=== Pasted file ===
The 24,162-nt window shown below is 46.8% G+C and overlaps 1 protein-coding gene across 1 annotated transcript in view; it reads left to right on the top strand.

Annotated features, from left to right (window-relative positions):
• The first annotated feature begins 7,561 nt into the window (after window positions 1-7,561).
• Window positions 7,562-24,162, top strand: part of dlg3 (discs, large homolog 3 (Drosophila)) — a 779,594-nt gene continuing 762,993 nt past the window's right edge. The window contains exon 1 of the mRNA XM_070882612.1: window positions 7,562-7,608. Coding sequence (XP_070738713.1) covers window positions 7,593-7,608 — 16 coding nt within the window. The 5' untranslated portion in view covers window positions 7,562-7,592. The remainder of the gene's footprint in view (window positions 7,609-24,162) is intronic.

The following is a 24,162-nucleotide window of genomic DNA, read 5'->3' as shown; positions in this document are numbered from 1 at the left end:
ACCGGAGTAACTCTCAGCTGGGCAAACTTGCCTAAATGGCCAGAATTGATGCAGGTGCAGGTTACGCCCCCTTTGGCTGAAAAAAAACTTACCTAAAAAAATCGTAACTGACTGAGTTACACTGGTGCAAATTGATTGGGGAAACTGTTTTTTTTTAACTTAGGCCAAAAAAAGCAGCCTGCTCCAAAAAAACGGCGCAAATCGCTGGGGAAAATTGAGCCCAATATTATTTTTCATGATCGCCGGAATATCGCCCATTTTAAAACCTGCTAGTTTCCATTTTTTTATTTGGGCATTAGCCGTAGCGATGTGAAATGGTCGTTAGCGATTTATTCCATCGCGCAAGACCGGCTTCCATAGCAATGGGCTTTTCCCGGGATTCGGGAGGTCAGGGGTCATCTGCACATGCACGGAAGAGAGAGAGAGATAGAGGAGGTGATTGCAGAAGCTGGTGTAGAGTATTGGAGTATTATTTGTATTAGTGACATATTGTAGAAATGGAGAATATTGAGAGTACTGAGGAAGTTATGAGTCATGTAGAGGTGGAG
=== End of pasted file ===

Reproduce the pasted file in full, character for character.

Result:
The 24,162-nt window shown below is 46.8% G+C and overlaps 1 protein-coding gene across 1 annotated transcript in view; it reads left to right on the top strand.

Annotated features, from left to right (window-relative positions):
• The first annotated feature begins 7,561 nt into the window (after window positions 1-7,561).
• Window positions 7,562-24,162, top strand: part of dlg3 (discs, large homolog 3 (Drosophila)) — a 779,594-nt gene continuing 762,993 nt past the window's right edge. The window contains exon 1 of the mRNA XM_070882612.1: window positions 7,562-7,608. Coding sequence (XP_070738713.1) covers window positions 7,593-7,608 — 16 coding nt within the window. The 5' untranslated portion in view covers window positions 7,562-7,592. The remainder of the gene's footprint in view (window positions 7,609-24,162) is intronic.

The following is a 24,162-nucleotide window of genomic DNA, read 5'->3' as shown; positions in this document are numbered from 1 at the left end:
ACCGGAGTAACTCTCAGCTGGGCAAACTTGCCTAAATGGCCAGAATTGATGCAGGTGCAGGTTACGCCCCCTTTGGCTGAAAAAAAACTTACCTAAAAAAATCGTAACTGACTGAGTTACACTGGTGCAAATTGATTGGGGAAACTGTTTTTTTTTAACTTAGGCCAAAAAAAGCAGCCTGCTCCAAAAAAACGGCGCAAATCGCTGGGGAAAATTGAGCCCAATATTATTTTTCATGATCGCCGGAATATCGCCCATTTTAAAACCTGCTAGTTTCCATTTTTTTATTTGGGCATTAGCCGTAGCGATGTGAAATGGTCGTTAGCGATTTATTCCATCGCGCAAGACCGGCTTCCATAGCAATGGGCTTTTCCCGGGATTCGGGAGGTCAGGGGTCATCTGCACATGCACGGAAGAGAGAGAGAGATAGAGGAGGTGATTGCAGAAGCTGGTGTAGAGTATTGGAGTATTATTTGTATTAGTGACATATTGTAGAAATGGAGAATATTGAGAGTACTGAGGAAGTTATGAGTCATGTAGAGGTGGAG